Jenny Oyallon-Koloski

University of Illinois, Urbana-Champaign

Photographing the Pyrenées.

Videographic Criticism / Photography / Photoshop / Filmmaking / Choreography / Web Design

Below is a selected portfolio of my creative work. Much of my aesthetic interests in visual design and filmmaking investigate existing film form to emphasize juxtapositions and create playful homages. My interests lie more in the domain of aesthetic experimentation and formal re-creations than they do in a focus on personal expression.

Videographic Criticism

The field of videographic criticism intrigues me as a supplemental medium for scholarly and artistic expression. I see particular promise in the blending of artistic practices to clarify the stylistic parallels and departures I observe between films of the same genre or to show the evolution of stylistic norms over time.

One particularly fruitful area of videographic analysis to me is the sub-field of videographi "deformations." Below is an example of the musical grid pieces I'm creating that allows viewers to experience all of a film musical's numbers simultaneously, which serves to efficiently demonstrate the range and quantity of musical sequences within a particular film.

Musical Deformations: Les Demoiselles de Rochefort Grid.

You can view additional examples of my videographic work on my Vimeo page. Please note that all my videographic work is for study purposes only.


Teaching my students how to improve their photography skills has encouraged me to do the same. I love catching people in their own movement idiosyncrasies, dancers especially. Recently, the graphic qualities of environments are also catching my eye:

An Oxford bubble I captured while studying abroad in 2006
Members of the Semaphore Repertory Dance Company, Carleton College
Father and son in the French Pyrenées
Rochefort, France, where Jacques Demy filmed The Young Girls of Rochefort


My favorite Photoshop design project is an homage to the 1934 Warner Bros. film Wonder Bar. Here is the original poster, image courtesy of the Media History Digital Library:

Wonder Bar, directed by Lloyd Bacon and choreographed by Busby Berkeley (1934)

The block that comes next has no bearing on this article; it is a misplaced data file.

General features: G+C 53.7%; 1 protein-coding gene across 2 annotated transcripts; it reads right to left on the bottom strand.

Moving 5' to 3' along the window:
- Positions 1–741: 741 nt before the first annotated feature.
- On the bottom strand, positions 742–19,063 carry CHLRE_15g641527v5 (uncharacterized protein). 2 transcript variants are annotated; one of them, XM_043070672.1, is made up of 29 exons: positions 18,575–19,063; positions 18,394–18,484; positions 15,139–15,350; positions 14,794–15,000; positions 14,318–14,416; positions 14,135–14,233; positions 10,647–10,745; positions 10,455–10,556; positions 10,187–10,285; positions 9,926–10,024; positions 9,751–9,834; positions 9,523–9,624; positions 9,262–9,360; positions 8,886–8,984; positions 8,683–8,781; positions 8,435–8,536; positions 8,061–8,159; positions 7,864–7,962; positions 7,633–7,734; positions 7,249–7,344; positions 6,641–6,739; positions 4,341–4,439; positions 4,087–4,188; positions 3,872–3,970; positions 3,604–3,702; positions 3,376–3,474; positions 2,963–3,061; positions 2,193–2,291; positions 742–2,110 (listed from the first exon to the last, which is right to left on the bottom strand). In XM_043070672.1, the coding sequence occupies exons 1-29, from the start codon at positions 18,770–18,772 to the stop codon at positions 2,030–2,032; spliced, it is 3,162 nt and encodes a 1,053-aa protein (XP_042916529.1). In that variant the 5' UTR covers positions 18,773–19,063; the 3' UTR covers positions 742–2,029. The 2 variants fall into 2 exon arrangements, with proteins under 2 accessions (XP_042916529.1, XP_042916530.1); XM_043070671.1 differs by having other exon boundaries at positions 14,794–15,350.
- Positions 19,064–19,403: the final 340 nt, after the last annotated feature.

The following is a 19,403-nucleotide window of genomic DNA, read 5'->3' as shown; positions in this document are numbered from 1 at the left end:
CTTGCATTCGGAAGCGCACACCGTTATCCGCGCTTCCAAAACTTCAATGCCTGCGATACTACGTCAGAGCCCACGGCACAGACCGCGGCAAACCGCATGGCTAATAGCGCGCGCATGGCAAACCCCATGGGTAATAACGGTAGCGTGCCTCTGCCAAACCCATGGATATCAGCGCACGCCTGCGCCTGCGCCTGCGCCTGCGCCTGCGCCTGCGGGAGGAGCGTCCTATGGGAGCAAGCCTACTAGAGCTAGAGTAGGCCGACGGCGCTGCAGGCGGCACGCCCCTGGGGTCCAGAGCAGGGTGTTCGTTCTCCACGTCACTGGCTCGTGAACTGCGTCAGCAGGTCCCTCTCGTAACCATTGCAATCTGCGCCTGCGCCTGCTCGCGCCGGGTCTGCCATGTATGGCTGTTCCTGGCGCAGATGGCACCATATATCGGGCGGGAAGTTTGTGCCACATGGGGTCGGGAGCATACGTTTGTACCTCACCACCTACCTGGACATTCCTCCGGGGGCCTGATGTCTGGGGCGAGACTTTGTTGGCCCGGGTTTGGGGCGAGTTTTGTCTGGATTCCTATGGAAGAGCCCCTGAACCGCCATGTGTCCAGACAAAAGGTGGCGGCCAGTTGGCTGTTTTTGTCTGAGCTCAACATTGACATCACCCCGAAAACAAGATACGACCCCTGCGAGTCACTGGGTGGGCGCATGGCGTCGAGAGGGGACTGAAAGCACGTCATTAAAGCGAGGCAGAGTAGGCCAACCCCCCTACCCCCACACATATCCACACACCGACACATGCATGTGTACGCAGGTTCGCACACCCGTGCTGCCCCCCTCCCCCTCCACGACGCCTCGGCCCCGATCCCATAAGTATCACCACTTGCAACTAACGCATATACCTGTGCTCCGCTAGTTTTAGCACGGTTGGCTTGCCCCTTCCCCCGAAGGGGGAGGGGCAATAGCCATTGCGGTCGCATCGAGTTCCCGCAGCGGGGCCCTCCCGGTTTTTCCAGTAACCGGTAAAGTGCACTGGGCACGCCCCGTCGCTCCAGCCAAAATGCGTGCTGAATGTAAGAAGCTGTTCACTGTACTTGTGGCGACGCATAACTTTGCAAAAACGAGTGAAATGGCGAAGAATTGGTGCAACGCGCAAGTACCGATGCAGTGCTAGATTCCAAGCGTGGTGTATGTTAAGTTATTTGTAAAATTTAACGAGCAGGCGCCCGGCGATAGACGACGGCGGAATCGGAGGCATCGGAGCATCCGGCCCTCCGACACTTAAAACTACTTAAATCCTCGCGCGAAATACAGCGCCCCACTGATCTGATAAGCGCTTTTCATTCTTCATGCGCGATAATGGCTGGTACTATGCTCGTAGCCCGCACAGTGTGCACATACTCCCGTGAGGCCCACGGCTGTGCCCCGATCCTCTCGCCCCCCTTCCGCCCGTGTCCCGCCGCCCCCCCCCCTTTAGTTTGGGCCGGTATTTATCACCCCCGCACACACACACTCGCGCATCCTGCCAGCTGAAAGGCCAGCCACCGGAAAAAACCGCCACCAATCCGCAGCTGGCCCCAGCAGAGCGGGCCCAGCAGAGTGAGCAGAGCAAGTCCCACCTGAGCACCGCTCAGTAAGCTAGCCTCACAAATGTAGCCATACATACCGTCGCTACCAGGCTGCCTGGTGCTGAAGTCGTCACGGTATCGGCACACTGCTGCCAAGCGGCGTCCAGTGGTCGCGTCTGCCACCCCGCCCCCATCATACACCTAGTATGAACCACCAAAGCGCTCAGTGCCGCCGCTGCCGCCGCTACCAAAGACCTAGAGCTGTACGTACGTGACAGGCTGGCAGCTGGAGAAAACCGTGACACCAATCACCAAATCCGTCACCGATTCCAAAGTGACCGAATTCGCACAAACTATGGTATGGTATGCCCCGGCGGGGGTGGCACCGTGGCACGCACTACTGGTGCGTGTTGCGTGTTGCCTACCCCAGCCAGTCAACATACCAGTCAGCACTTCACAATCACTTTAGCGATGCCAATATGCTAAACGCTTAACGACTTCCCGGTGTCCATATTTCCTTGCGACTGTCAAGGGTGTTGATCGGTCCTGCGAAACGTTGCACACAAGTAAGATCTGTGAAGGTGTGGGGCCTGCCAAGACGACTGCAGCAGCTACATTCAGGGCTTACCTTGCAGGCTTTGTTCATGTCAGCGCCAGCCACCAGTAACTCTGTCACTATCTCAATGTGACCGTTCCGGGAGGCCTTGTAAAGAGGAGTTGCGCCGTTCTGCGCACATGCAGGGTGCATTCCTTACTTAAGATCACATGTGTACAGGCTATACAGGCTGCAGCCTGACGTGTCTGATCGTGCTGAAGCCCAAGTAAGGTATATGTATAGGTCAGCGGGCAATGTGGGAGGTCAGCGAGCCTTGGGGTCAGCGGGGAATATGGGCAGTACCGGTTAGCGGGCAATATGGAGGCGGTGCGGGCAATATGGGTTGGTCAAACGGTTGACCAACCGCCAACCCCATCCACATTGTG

My version takes some creative liberties, in the choice of movie studio, especially:

Image courtesy of "Mina Goldwyn Mayer" studios

I took a more playful approach in creating this simple modified image of Finn and Jake from the television show Adventure Time to teach my students about using shadows in Photoshop:

Original background of image courtesy of Bjørn Christian Tørrissen


In 2013, I co-directed and edited an instructional video, "So You Want to Study Movies?," about the Communication Arts department at the University of Wisconsin, Madison in collaboration with Maureen Rogers and Nora Stone. Our video was selected to play in the 2013 Fall Semester Communication Arts Showcase and is featured on our department website.

In 2010, I made a one-minute light journal on 16 mm film using a Bolex camera and analog editing. This digitized Telecine version does not include color details from the tissue paper I attached to the hand-punched cutouts seen throughout the film.

In 2015, I made a complilation film, "Dancing to the Movies," for a dance-based event. It took the audience on a journey of dance in cinema, from the 1930s to present day. The numbers from each decade were (overall) chosen for their simplicity, encouraging the audience to dance along. This film was intended for a private event rather than widespread distribution. By transforming the purpose of the original numbers, my use of this material falls under Fair Use guidelines, but I have chosen not to distribute it online; please contact me to see the full version. Here are some hints at the numbers included:

Flying Down to Rio, 1934 Stormy Weather, 1943 Singin' in the Rain, 1952 Thoroughly Modern Millie, 1967 The Rocky Horror Picture Show, 1975 Xanadu, 1980 She's All That, 1999 Dhoom 2, 2006 I'm So Excited!, 2013


In 2007, I choreographed a piece for the Sempahore Repertory Dance Company, La Kinesphère. I was particularly interested in a broad use of space, lighting techniques to define borders of movement, and a play between unison and individual phrases. The music is "Beautiful Life" by Gui Boratto.

Web Design

I've also designed a website in HTML and CSS: this one! Want to return to the top?